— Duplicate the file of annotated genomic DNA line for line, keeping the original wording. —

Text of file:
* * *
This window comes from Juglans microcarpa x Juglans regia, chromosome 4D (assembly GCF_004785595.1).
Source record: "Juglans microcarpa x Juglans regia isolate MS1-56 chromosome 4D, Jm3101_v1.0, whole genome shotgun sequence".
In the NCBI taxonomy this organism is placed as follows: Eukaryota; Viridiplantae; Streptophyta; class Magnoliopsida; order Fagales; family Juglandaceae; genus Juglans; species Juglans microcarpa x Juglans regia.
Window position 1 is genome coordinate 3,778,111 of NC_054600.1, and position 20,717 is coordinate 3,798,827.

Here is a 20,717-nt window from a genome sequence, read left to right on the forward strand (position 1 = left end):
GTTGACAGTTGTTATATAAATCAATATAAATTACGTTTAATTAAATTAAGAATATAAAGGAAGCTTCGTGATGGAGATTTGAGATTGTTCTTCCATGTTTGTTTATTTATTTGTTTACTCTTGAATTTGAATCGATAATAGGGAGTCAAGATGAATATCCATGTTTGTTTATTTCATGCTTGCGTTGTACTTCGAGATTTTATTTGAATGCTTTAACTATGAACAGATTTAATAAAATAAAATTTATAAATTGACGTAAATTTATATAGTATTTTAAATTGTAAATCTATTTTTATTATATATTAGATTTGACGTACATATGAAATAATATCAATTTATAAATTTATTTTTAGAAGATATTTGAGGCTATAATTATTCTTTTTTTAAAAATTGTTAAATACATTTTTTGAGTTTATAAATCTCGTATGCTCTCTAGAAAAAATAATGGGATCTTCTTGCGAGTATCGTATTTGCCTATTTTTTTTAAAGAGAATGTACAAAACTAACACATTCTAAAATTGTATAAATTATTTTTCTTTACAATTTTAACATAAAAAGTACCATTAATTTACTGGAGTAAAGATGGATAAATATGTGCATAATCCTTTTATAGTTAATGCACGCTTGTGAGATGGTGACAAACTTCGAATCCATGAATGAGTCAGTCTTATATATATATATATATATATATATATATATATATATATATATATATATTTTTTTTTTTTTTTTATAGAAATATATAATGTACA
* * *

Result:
This window comes from Juglans microcarpa x Juglans regia, chromosome 4D (assembly GCF_004785595.1).
Source record: "Juglans microcarpa x Juglans regia isolate MS1-56 chromosome 4D, Jm3101_v1.0, whole genome shotgun sequence".
In the NCBI taxonomy this organism is placed as follows: Eukaryota; Viridiplantae; Streptophyta; class Magnoliopsida; order Fagales; family Juglandaceae; genus Juglans; species Juglans microcarpa x Juglans regia.
Window position 1 is genome coordinate 3,778,111 of NC_054600.1, and position 20,717 is coordinate 3,798,827.

Here is a 20,717-nt window from a genome sequence, read left to right on the forward strand (position 1 = left end):
GTTGACAGTTGTTATATAAATCAATATAAATTACGTTTAATTAAATTAAGAATATAAAGGAAGCTTCGTGATGGAGATTTGAGATTGTTCTTCCATGTTTGTTTATTTATTTGTTTACTCTTGAATTTGAATCGATAATAGGGAGTCAAGATGAATATCCATGTTTGTTTATTTCATGCTTGCGTTGTACTTCGAGATTTTATTTGAATGCTTTAACTATGAACAGATTTAATAAAATAAAATTTATAAATTGACGTAAATTTATATAGTATTTTAAATTGTAAATCTATTTTTATTATATATTAGATTTGACGTACATATGAAATAATATCAATTTATAAATTTATTTTTAGAAGATATTTGAGGCTATAATTATTCTTTTTTTAAAAATTGTTAAATACATTTTTTGAGTTTATAAATCTCGTATGCTCTCTAGAAAAAATAATGGGATCTTCTTGCGAGTATCGTATTTGCCTATTTTTTTTAAAGAGAATGTACAAAACTAACACATTCTAAAATTGTATAAATTATTTTTCTTTACAATTTTAACATAAAAAGTACCATTAATTTACTGGAGTAAAGATGGATAAATATGTGCATAATCCTTTTATAGTTAATGCACGCTTGTGAGATGGTGACAAACTTCGAATCCATGAATGAGTCAGTCTTATATATATATATATATATATATATATATATATATATATATATATATATTTTTTTTTTTTTTTTATAGAAATATATAATGTACA